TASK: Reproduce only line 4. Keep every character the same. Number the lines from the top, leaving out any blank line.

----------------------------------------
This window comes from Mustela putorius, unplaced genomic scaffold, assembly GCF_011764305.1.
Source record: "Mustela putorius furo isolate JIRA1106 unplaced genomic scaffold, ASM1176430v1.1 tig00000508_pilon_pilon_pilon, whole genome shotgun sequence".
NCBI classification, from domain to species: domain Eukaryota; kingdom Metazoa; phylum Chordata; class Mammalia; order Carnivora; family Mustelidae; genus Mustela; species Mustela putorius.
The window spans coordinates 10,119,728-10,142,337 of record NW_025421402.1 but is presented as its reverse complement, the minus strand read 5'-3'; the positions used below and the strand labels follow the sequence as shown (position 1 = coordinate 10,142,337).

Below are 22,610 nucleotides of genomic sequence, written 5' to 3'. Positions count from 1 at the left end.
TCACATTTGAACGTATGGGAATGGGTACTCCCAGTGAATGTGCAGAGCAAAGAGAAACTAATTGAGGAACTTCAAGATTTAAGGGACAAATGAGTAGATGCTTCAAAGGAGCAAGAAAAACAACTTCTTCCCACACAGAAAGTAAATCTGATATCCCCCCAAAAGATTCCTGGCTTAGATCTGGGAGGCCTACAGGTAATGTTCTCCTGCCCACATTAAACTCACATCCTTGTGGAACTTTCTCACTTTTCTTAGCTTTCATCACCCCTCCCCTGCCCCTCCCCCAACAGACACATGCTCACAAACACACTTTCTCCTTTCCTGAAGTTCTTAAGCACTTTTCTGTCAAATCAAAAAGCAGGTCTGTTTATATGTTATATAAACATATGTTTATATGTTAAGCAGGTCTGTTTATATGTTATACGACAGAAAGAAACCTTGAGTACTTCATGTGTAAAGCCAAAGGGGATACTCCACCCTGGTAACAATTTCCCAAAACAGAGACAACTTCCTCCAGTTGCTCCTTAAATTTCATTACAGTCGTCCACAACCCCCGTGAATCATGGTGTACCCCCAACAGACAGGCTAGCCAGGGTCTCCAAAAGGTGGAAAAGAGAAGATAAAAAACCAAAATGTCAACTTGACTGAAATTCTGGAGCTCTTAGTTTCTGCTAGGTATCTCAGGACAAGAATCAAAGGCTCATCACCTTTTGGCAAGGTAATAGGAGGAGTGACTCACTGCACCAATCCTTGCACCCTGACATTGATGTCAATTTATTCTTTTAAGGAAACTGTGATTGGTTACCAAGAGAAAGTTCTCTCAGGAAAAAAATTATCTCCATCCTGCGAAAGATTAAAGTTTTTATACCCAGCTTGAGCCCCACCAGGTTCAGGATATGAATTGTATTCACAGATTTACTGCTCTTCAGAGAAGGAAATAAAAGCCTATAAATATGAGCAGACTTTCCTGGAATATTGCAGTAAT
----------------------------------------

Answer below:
The window spans coordinates 10,119,728-10,142,337 of record NW_025421402.1 but is presented as its reverse complement, the minus strand read 5'-3'; the positions used below and the strand labels follow the sequence as shown (position 1 = coordinate 10,142,337).